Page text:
Is there any other city in the world where a restaurant can become "hot" serving bad food?
Such a thing would be unimaginable in Italy and France, where food plays such a major role in the culture at large. Perhaps it's not even possible here any more. I sometimes flash on an image from my youth in the '50s. In grade school we subscribed to My Weekly Reader. One week the cover story was the marvel of canned and frozen foods. What made them exciting was the fact that they were available regardless of season and could be prepared immediately. The issue was convenience, not taste.
It was in the '70s that Americans discovered the pleasure of good food. Nowadays perhaps it would be impossible for the two "hot" New York restaurants I'm thinking about to achieve the status they both enjoyed for many years.
The best example is Elaine's. Some friends and I who used to go there in the '80s went to Elaine's for old time's sake a few months after Elaine herself died and shortly before the restaurant announced it would close. The food was even worse than we had remembered. The place was also empty, and without the throngs trying to catch a glimpse of the celebrities you could see what a dump it was. God only knows when it had last been painted, but its amateurish murals of Venice looked grungier than the city itself at the end of the summer.
It made you appreciate even more the achievement of Elaine Kaufman. In the early '60s the corner of 88th and Second was as remote as Fairbanks. Yet she turned it into a destination, which it remained until her death last November.
In the case of Orsini's, success was less surprising since the location -- 56th Street between Fifth and Sixth -- was, especially for a restaurant, prime real estate.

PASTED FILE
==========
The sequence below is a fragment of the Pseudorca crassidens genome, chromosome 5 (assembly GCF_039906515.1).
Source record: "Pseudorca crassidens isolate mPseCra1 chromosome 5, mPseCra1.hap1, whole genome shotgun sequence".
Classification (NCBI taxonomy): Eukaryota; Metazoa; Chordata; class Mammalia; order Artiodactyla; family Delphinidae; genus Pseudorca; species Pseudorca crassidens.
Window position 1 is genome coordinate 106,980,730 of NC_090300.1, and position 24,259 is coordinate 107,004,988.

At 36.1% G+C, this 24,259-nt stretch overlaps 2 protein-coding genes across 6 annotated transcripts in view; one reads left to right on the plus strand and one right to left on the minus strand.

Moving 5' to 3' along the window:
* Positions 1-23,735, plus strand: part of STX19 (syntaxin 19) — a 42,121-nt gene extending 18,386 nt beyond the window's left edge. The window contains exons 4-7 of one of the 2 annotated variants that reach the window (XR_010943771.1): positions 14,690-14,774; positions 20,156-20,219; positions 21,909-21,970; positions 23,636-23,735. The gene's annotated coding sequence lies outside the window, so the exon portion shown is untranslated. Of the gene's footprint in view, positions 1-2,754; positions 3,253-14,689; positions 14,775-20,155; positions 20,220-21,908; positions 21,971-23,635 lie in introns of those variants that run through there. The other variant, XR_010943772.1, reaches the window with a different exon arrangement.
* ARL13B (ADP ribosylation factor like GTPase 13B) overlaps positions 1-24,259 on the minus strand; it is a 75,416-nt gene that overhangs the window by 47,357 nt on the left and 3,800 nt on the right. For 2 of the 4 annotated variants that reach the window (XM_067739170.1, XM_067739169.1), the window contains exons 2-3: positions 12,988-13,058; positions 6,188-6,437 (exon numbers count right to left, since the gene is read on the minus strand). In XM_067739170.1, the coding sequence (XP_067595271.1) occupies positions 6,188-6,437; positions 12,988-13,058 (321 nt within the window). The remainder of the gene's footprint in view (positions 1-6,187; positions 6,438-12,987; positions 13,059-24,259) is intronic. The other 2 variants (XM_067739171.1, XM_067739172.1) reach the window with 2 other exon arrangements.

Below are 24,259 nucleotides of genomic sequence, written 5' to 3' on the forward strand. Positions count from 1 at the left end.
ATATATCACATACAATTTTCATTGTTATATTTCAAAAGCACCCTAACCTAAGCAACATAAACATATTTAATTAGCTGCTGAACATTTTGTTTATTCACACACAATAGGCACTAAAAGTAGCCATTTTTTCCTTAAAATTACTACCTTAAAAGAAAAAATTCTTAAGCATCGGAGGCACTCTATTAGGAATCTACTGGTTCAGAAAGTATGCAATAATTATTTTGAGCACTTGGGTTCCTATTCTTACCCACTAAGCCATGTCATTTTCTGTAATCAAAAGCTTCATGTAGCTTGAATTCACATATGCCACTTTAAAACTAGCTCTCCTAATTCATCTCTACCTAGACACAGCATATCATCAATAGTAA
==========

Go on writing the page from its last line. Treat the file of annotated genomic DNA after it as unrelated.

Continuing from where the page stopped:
The food was not as bad as Elaine's but given that Italian cuisine in the '60s and '70s was undergoing a revolution in this country -- we had discovered that there was more to Italian cooking than tomato sauce -- the blandness of Orsini's kitchen was in its own way amazing.
Orsini's has been on my mind because its owner, the stunningly handsome Armando Orsini, died last week. He had retired decades ago but the memory of his restaurant remains far more vivid than that of many equally fashionable but better places.
Unlike Elaine's, which cultivated the aura of a dump, Orsini's was elegant. I knew it firsthand because I worked for Women's Wear Daily, which was chic, and therefore so was I. I only ate there a few times for lunch but they were all on brilliantly sunny days. The second floor had skylight windows, and when the sun came in the whole place gleamed.
Its clients in those days were society people -- is there such a thing nowadays? -- and show folk. The idea of dressing down had not yet taken hold, so the attire of the guests added significantly to the glamor of the room.
The obituary for Orsini in the Times had a very important quote from Gael Greene, the longtime food critic of New York Magazine but also a savvy social observer. The author of Blue Skies, No Candy, a roman a clef about her adventurous private life, noted that Orsini's reflected the sexual revolution raging in America in the '70s. (We discovered sex roughly around the same time we discovered food.)
Here, too, I had firsthand evidence because a good friend of mine was a regular at Orsini's. By the seventies she was already in her fifties, hardly the bloom of youth, but she had sensuous features. All her adult life she had had weight problems but at a certain point she decided not to fight it but to flaunt it. She carried herself with panache. Nature had been very generous to her. She once weighed her breasts -- they came in at 30 lbs.
One day when Orsini escorted her to her table she thanked him because she considered it "better" than the one he had given another regular customer, Jacqueline Onassis.
"In my restaurant, signora," Orsini told her, "women are seated by cup size."